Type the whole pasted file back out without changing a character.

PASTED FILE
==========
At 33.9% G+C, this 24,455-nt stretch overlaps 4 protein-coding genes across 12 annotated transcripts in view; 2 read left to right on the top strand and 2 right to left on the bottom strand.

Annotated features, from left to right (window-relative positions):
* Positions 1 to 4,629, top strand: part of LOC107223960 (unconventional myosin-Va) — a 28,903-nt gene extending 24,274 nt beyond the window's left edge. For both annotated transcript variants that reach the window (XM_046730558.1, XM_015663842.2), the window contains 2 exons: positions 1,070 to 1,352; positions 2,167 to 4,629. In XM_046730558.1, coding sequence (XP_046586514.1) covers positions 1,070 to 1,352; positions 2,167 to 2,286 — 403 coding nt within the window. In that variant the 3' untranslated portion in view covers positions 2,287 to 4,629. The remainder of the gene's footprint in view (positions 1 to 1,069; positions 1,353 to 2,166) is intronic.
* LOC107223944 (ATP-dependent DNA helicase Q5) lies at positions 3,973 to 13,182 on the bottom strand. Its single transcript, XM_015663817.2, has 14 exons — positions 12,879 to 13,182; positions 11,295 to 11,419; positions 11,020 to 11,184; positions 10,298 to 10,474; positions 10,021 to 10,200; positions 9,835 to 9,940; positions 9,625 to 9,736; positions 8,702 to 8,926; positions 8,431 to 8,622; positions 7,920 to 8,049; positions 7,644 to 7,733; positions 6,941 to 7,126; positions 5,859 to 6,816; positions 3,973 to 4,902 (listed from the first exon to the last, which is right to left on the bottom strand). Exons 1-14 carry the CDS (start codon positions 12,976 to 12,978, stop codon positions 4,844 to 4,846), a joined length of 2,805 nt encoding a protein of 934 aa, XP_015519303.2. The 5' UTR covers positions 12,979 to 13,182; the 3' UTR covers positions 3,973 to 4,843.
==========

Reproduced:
At 33.9% G+C, this 24,455-nt stretch overlaps 4 protein-coding genes across 12 annotated transcripts in view; 2 read left to right on the top strand and 2 right to left on the bottom strand.

Annotated features, from left to right (window-relative positions):
* Positions 1 to 4,629, top strand: part of LOC107223960 (unconventional myosin-Va) — a 28,903-nt gene extending 24,274 nt beyond the window's left edge. For both annotated transcript variants that reach the window (XM_046730558.1, XM_015663842.2), the window contains 2 exons: positions 1,070 to 1,352; positions 2,167 to 4,629. In XM_046730558.1, coding sequence (XP_046586514.1) covers positions 1,070 to 1,352; positions 2,167 to 2,286 — 403 coding nt within the window. In that variant the 3' untranslated portion in view covers positions 2,287 to 4,629. The remainder of the gene's footprint in view (positions 1 to 1,069; positions 1,353 to 2,166) is intronic.
* LOC107223944 (ATP-dependent DNA helicase Q5) lies at positions 3,973 to 13,182 on the bottom strand. Its single transcript, XM_015663817.2, has 14 exons — positions 12,879 to 13,182; positions 11,295 to 11,419; positions 11,020 to 11,184; positions 10,298 to 10,474; positions 10,021 to 10,200; positions 9,835 to 9,940; positions 9,625 to 9,736; positions 8,702 to 8,926; positions 8,431 to 8,622; positions 7,920 to 8,049; positions 7,644 to 7,733; positions 6,941 to 7,126; positions 5,859 to 6,816; positions 3,973 to 4,902 (listed from the first exon to the last, which is right to left on the bottom strand). Exons 1-14 carry the CDS (start codon positions 12,976 to 12,978, stop codon positions 4,844 to 4,846), a joined length of 2,805 nt encoding a protein of 934 aa, XP_015519303.2. The 5' UTR covers positions 12,979 to 13,182; the 3' UTR covers positions 3,973 to 4,843.